Photo Credit: Marc Gronich
Gov. Kathy Hochul at lectern explaining the new restrictive gun bill to the media. July 13, 2022

State lawmakers were called back to Albany on June 30 to continue the battle in the war on gun violence. Earlier last month the U.S. Supreme Court struck down the state’s gun law, stating it was in violation of an individuals’ Second and Fourteenth Amendment rights. The case was brought through many levels of state and federal courts by the New York State Rifle and Pistol Association on behalf of two Rensselaer County residents, Brandon Koch and Robert Nash, who want to carry handguns in public for the purpose of self-defense.

The nation’s high court wrote in their decision:

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The state of New York makes it a crime to possess a firearm without a license, whether inside or outside the home. An individual who wants to carry a firearm outside his home may obtain an unrestricted license to “have and carry” a concealed “pistol or revolver” if he can prove that “proper cause exists” for doing so. An applicant satisfies the “proper cause” requirement only if he can “demonstrate a special need for self-protection distinguishable from that of the general community.

Petitioners Brandon Koch and Robert Nash are adult, law-abiding New York residents who both applied for unrestricted licenses to carry a handgun in public based on their generalized interest in self-defense. The State denied both of their applications for unrestricted licenses, allegedly because Koch and Nash failed to satisfy the “proper cause” requirement. Petitioners then sued respondents – state officials who oversee the processing of licensing applications – for declaratory and injunctive relief, alleging that respondents violated their Second and Fourteenth Amendment rights by denying their unrestricted-license applications for failure to demonstrate a unique need for self-defense.

 

Justice Clarence Thomas delivered the opinion of the Court in which Chief Justice John Roberts as well as justices Samuel Alito, Neil Gorsuch, Brett Kavanaugh and Amy Coney-Barrett all concurred.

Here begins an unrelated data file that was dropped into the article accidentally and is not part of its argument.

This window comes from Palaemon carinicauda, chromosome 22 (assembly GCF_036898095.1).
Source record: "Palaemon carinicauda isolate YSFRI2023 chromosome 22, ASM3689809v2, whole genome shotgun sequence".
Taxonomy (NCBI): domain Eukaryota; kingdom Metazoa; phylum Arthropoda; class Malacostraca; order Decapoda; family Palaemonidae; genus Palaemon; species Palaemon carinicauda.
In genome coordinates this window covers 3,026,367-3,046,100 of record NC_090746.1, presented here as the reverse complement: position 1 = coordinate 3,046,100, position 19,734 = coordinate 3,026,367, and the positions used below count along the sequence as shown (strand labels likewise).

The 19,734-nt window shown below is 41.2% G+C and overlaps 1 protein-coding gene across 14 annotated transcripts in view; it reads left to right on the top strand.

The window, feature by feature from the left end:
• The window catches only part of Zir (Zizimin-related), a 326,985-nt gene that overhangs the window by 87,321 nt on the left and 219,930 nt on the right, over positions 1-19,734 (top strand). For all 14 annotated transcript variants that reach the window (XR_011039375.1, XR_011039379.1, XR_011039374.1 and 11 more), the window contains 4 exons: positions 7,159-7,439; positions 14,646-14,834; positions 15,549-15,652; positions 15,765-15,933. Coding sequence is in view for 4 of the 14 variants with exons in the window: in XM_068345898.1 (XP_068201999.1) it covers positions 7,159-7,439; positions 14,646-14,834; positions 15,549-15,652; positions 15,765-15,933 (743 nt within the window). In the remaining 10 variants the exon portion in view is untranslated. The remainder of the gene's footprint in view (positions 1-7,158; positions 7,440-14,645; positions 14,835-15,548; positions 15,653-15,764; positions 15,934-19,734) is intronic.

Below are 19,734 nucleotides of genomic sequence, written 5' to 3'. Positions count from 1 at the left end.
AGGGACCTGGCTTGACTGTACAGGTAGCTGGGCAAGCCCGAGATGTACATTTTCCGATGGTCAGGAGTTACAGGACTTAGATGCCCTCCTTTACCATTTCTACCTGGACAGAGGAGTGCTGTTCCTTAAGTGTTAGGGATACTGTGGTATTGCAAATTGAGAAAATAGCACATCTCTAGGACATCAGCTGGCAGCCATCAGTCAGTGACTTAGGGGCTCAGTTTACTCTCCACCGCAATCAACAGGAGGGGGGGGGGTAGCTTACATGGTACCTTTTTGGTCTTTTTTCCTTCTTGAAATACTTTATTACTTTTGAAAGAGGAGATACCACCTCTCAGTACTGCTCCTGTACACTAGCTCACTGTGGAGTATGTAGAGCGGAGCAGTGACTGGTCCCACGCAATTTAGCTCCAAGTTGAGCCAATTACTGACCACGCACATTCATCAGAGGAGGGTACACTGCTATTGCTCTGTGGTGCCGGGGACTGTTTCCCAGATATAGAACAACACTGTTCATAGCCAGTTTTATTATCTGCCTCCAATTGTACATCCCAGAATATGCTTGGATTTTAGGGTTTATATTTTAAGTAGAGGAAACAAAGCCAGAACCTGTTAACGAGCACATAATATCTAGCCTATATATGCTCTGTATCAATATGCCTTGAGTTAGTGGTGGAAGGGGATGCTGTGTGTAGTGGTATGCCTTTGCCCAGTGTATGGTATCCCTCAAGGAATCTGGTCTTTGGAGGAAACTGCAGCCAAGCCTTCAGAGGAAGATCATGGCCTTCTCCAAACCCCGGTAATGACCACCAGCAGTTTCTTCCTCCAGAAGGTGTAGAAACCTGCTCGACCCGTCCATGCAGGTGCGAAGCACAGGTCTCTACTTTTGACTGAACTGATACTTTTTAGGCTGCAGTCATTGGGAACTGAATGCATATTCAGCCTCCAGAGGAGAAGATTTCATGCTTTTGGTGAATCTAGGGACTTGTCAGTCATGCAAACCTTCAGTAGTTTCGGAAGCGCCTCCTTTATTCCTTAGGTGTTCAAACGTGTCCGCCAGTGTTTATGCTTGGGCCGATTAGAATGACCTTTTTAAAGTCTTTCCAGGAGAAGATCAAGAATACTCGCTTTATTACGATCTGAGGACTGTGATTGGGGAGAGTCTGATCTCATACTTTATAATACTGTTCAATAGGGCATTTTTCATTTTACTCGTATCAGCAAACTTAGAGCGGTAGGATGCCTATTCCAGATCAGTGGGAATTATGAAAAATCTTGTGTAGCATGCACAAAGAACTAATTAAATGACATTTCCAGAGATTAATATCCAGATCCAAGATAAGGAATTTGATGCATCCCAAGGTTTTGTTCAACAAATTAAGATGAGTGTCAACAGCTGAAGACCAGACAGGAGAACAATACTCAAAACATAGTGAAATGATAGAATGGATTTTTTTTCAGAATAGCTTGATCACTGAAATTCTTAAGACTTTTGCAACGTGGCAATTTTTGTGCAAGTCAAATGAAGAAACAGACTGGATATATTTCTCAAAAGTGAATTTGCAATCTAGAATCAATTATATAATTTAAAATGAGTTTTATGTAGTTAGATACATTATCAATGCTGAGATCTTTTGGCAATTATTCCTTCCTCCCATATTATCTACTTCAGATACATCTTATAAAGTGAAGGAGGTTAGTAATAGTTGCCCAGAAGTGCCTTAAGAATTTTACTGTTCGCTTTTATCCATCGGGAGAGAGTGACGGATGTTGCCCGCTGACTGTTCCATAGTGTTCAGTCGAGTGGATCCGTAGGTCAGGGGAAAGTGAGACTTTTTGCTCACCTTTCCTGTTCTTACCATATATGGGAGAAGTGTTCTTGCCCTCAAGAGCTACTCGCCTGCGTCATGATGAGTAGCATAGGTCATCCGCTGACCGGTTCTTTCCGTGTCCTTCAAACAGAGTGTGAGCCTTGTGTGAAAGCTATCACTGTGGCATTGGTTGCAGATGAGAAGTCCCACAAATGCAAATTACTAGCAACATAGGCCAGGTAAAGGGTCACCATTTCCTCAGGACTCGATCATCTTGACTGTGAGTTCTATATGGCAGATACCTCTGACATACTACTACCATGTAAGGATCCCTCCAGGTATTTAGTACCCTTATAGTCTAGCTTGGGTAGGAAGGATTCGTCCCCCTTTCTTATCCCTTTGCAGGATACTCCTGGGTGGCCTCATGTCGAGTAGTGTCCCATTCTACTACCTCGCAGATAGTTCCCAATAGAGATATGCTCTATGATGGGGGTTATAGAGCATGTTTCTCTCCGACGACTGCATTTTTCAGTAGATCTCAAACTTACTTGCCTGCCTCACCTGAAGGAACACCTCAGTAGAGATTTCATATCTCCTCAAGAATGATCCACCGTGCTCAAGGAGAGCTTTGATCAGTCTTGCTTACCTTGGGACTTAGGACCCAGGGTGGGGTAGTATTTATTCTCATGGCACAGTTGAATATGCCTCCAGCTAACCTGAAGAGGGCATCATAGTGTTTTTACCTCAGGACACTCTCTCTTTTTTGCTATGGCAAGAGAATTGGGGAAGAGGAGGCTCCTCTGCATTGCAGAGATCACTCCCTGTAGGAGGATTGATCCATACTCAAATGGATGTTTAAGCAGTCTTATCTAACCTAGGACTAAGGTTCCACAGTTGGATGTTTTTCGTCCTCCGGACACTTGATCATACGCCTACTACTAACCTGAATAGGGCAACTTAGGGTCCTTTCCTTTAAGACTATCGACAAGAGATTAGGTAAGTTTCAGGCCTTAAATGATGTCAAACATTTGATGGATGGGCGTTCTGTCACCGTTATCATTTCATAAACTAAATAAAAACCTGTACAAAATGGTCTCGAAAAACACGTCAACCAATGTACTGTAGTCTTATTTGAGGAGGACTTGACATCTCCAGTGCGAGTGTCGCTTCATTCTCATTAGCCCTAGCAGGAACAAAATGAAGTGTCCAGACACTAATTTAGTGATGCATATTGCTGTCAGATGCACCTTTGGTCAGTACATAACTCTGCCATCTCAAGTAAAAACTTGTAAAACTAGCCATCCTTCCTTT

Justice Stephen Breyer filed a dissenting opinion in which Justices Sonia Sotomayor and Elena Kagan concurred.

The decision concluded, “New York’s proper-cause requirement violates the Fourteenth Amendment in that it prevents law-abiding citizens with ordinary self-defense needs from exercising their right to keep and bear arms. We therefore reverse the judgment of the Court of Appeals.”

Justice Alito also weighed in with an opinion backing up Thomas’s writing.

Previous case law “correctly recognized that the Second Amendment codifies the right of ordinary law-abiding Americans to protect themselves from lethal violence by possessing and, if necessary, using a gun,” Alito wrote. “In 1791, when the Second Amendment was adopted, there were no police departments, and many families lived alone on isolated farms or on the frontiers. If these people were attacked, they were on their own. It is hard to imagine the furor that would have erupted if the Federal Government and the States had tried to take away the guns that these people needed for protection. Today, unfortunately, many Americans have good reason to fear that they will be victimized if they are unable to protect themselves. And today, no less than in 1791, the Second Amendment guarantees their right to do so.”

The case was argued on November 3, 2021, and decided on June 23, 2022.

When state lawmakers arrived in Albany for an extraordinary session of the Legislature, called by Governor Kathy Hochul a week after the decision was rendered, a bill was not ready for debate – costing taxpayers money unnecessarily. The next day, July 1, debate began – more than three hours of debate in the state Senate and more than four hours in the state Assembly.

Senator Brad Hoylman (D-Greenwich Village), a Jewish lawmaker, spoke on July 1 about the need for safer streets in Manhattan.